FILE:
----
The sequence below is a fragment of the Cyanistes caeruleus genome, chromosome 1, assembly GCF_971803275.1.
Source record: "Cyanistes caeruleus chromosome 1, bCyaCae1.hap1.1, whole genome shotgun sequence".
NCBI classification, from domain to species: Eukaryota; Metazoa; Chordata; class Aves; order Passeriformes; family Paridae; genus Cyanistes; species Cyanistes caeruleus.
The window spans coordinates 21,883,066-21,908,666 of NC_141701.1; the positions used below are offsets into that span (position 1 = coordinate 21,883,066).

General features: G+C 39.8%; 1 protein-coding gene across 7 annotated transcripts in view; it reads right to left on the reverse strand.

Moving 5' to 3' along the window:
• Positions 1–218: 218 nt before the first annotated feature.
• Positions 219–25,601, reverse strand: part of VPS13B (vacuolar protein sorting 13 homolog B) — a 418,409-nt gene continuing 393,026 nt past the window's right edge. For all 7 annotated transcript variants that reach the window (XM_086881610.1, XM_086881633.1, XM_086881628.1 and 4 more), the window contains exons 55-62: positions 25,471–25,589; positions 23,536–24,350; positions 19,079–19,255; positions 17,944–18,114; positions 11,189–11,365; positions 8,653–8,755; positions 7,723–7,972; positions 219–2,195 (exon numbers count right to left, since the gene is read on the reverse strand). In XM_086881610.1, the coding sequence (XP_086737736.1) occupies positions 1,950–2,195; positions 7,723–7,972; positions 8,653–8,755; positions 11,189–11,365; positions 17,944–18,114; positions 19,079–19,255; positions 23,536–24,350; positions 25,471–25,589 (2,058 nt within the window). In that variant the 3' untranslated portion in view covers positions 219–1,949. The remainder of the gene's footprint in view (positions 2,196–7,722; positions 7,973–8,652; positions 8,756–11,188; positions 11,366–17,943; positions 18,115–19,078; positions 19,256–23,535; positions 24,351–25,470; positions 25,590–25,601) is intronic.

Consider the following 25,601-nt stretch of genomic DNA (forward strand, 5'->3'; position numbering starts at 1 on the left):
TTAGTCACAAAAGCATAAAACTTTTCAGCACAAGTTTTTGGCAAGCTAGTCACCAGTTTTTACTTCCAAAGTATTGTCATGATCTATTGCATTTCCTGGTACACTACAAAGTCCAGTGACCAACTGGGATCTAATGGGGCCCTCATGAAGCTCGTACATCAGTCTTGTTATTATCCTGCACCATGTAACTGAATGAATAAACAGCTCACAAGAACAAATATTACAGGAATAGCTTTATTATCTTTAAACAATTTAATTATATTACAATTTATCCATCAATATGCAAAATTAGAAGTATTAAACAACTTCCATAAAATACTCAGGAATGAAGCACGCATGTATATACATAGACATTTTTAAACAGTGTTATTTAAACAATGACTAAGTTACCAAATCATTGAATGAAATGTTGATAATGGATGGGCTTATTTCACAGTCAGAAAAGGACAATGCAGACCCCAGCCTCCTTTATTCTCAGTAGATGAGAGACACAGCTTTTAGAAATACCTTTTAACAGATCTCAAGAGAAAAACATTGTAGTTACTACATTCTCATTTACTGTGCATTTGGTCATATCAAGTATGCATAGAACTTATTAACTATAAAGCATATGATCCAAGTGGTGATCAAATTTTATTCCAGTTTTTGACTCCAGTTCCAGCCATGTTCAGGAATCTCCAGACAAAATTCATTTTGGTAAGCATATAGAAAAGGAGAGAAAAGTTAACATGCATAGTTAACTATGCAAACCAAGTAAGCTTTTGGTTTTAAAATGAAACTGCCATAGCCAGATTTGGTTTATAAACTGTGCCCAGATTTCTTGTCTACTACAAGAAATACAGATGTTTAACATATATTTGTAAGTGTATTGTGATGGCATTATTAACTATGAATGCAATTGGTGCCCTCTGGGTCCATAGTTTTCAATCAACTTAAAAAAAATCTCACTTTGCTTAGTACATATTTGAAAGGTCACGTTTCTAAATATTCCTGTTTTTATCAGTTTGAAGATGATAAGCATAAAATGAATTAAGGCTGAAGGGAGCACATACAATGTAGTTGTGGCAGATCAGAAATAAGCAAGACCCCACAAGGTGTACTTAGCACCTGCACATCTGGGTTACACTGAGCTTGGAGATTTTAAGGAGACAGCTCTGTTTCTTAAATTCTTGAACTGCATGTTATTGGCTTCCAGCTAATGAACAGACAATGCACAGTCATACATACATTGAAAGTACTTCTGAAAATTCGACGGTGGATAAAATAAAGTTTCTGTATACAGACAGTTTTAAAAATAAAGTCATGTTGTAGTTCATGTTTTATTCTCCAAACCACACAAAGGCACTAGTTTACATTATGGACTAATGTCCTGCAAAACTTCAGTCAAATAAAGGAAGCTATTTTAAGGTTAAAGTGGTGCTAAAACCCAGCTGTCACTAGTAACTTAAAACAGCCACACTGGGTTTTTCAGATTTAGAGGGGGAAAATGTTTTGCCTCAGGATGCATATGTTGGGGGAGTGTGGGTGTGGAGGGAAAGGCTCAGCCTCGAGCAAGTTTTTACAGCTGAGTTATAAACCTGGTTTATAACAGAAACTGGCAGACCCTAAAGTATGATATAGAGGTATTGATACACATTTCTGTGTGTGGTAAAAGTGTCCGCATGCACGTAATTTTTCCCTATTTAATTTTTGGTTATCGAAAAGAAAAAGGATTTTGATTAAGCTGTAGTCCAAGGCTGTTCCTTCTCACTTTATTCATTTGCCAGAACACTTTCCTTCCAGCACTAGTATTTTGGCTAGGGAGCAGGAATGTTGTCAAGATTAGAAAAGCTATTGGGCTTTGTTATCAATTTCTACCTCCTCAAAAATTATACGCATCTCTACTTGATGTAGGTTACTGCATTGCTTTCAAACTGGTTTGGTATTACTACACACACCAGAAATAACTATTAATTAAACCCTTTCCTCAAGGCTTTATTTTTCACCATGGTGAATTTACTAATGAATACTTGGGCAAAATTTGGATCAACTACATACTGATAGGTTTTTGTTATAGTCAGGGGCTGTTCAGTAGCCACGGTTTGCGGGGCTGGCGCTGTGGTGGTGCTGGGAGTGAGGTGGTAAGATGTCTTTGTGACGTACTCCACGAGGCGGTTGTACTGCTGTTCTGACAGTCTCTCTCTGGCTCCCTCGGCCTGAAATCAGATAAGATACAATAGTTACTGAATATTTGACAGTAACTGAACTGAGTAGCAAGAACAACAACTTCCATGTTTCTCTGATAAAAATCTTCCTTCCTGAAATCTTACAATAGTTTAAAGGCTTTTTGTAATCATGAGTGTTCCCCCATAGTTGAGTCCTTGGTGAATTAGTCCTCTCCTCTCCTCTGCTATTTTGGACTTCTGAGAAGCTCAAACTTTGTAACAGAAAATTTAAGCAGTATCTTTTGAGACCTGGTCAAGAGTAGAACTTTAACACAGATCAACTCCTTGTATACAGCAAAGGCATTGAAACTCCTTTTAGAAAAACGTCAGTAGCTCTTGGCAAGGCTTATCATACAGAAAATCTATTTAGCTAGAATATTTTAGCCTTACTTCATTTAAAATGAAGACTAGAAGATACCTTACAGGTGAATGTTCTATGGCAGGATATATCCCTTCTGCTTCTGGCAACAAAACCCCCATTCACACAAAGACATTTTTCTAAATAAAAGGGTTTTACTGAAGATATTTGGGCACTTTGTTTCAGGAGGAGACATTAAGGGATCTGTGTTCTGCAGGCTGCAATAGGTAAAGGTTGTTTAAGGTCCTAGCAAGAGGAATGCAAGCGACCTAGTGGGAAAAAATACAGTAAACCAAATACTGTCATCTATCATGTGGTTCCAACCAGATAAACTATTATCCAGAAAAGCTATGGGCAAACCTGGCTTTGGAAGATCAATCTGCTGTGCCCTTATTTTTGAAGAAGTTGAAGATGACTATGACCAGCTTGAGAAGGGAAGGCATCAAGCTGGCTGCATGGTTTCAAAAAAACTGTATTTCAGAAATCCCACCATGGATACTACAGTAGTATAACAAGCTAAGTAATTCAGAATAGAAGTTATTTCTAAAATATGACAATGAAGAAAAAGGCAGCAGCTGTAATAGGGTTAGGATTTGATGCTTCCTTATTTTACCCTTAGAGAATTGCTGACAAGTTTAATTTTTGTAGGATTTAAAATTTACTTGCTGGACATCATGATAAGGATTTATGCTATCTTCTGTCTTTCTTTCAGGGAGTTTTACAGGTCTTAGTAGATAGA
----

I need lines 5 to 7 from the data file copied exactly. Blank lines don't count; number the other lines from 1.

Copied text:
General features: G+C 39.8%; 1 protein-coding gene across 7 annotated transcripts in view; it reads right to left on the reverse strand.

Moving 5' to 3' along the window:
• Positions 1–218: 218 nt before the first annotated feature.